Sean McGuinness’ Burger King of the Monsters

Sean McGuinness’ Burger King of the Monsters

Chatting with Sean McGuinness the day before Godzilla: King of the Monsters opens in theaters and just over a week before the June 7 opening of his first curated gallery, his voice bubbles with excitement.

“This is the best time to be alive as a monster fan,” he beams.

More than a year has passed since McGuinness left behind his locally famed That Godzilla Guy moniker after settling legal issues with Toho Pictures, the Japanese studio that holds the rights to the dino-esque kaiju that has long been the featured character in his work. While he has positive memories of the night he closed out the name with a show at Sakitumi last April, McGuinness acknowledges the forced change was a “bittersweet heartbreak.”

“That still hurts when something you love so much says, ‘Hey, you can’t do that.’”

Forging on as the master of Neo Monster Island, a title borrowed from the longtime web domain used for sharing his creations, he was initially relieved to be allowed to continue making giant monster art in any capacity, aware that Toho could have come down much harder. Soon after, though, the gravity of nearly having his artistic identity stripped away began to weigh on him.

“For the rest of the year, when it comes right down to it, I think I only did, like, five pieces of artwork that entire year,” he recalls. “I started having issues with depression, artist’s block and just a very suffocating malaise of just not wanting to even be Sean anymore.”

Citing the benefits of available mental health resources and the positive influence of his wife and four-year-old son, affectionately dubbed Kid Kaiju, McGuinness entered 2019 ready to battle the monsters in his mind and focus again on the ones in his art.

“It’s really hard to be in a funk on Godzilla art when you have someone who’s even more enthusiastic than you are about it,” he says of his son’s encouragement.

Reinvigorated, he entered one of the most prolific periods of his career thus far, churning out new pieces on an almost daily basis that live up to his own high standards of humor and quality. A recent Neo Monster Island social media post depicts Godzilla as the Burger King of the Monsters, wearing the iconic Burger King children’s crown and clutching an ad-perfect Whopper, showing the artist is still more than willing to wade into the corporately owned gray area if it serves his vision.

Clearly back on a roll, McGuinness’ work in 2019 has expanded his artistic footprint far beyond the classic photographed and photoshopped Kaiju-isms he’s known for. He’s in the process of cleaning up his current studio, with hopes of converting it into a multifunctional space with an integrated gallery. He’s forayed into painted works for the first time, often live streaming his canvas sessions on Facebook and drawing inspiration from his online community. Taking stock of his more-than-17-year body of work, he sees now as his renaissance.

“I feel more alive now as an artist than I think I ever have,” he declares without hesitation. “Even when I first started out.”

Recent positivity aside, McGuinness is still quick to point out the shortcomings of being an artist in Columbia. In a lengthy May 28 Facebook post, he called out the city’s art patronage, claiming he and other resident artists have to travel out of town to sell their work far more than their contemporaries in Greenville or Charleston and that Columbia residents are quick to dismiss the local art scene as “just a hobby.” He’s never been one to shy away from a possibly abrasive take, often using his social media platforms for political activism. He’s long since come to terms with the ramifications of his opinions.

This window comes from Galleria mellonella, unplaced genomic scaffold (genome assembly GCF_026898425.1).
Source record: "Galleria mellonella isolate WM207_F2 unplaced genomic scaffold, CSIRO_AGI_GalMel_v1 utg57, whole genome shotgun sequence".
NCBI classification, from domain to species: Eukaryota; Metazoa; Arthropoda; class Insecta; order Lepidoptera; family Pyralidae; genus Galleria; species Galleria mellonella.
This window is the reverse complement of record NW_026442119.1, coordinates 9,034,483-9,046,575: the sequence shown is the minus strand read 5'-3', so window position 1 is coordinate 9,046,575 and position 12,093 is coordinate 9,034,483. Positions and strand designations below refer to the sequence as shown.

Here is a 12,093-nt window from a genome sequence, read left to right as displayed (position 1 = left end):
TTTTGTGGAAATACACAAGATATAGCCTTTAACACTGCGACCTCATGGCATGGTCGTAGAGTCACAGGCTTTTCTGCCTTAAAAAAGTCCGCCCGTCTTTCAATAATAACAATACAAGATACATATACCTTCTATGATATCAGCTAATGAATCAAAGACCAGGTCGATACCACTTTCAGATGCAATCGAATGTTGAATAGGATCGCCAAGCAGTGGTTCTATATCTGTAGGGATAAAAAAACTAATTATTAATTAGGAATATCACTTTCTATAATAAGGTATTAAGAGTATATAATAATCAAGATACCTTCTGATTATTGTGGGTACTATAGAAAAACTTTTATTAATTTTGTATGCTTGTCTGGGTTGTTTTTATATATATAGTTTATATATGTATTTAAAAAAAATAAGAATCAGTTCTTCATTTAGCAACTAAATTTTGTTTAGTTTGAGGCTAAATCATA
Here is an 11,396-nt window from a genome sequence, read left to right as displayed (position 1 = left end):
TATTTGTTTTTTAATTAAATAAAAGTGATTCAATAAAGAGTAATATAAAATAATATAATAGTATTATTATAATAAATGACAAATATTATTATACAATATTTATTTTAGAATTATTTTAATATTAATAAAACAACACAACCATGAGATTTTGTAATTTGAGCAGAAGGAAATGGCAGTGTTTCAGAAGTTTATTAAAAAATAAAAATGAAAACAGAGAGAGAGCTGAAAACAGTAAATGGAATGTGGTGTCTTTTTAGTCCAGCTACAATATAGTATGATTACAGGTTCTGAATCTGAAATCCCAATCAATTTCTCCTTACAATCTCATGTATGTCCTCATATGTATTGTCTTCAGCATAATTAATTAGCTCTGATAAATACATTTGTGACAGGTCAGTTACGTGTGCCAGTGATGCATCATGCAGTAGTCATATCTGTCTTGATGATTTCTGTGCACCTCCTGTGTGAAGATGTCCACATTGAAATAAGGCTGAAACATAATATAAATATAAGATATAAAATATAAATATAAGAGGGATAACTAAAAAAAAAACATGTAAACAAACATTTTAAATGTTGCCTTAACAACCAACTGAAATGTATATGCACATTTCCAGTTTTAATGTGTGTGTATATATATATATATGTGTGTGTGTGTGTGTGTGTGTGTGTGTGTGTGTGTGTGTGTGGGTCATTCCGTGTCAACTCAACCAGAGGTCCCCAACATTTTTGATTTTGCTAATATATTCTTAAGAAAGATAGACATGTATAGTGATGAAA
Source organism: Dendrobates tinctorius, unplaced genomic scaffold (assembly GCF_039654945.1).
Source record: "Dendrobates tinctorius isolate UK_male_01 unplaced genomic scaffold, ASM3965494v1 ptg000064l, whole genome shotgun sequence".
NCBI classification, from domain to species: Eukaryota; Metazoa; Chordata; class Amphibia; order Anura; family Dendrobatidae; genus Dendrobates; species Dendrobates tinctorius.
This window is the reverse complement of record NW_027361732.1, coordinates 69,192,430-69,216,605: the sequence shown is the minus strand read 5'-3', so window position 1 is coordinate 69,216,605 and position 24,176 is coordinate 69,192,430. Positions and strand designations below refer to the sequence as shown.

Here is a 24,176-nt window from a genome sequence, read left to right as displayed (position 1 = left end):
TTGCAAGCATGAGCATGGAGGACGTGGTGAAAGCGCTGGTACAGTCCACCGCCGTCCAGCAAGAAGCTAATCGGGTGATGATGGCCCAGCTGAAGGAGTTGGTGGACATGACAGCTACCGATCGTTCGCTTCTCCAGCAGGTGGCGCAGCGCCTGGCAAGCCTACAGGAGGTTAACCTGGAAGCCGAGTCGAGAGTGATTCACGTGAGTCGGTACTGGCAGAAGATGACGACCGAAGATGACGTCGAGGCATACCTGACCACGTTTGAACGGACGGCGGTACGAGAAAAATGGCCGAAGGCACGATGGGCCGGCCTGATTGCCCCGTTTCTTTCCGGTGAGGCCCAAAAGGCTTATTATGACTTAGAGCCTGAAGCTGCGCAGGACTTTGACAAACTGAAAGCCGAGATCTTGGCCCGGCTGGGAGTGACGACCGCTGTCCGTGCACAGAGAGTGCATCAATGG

“If there was gonna be any blowback from people refusing to host my artwork or anything like that, they weren’t gonna host me in the first place,” McGuinness posits, specifying that he hasn’t experienced any noticeable trouble selling his art as a result of his activism. “My whole attitude is, ‘I’m gonna be true to myself.’”

“Artists aren’t machines,” he asserts. “People say, ‘Hey, you’re an artist, I like watching your stuff. No, I don’t want to hear about your politics, I don’t want to hear about your problems, I just want you to grind out art like a machine.’ And we’re not — we’re human beings.”

That human connection is what led McGuinness toward the curating of The Monsters of Our Time, hoping to share his love of kaiju with anyone willing to engage. Working with Mark Plessinger of West Columbia’s Frame of Mind gallery has long been on his to-do list, so when the opportunity presented itself, he knew he wanted it to be more than just another solo art show. After putting out an online call for giant monster art submissions, he assembled a multimedia gallery from artists across the country aimed at both hardcore kaiju fans and intrigued newcomers alike. 

The exhibition purposefully opens on the heels of the new Godzilla film’s release, as McGuinness knew he wanted to tap into the summer blockbuster feeding frenzy and keep riding his own personal high of seeing his monster hero back on the big screen.

“I really hope that theater’s ready for me, because I’m going in full Godzilla costume,” he exclaims. “I’m going to be wearing my Godzilla slippers and screaming like it’s a wrestling match.”   

What: The Monsters of Our Time

Where: Frame of Mind, 140 State St.

When: June 7-July

More: 803-988-1065,

Opening night party Friday, June 7, 6-9 p.m.

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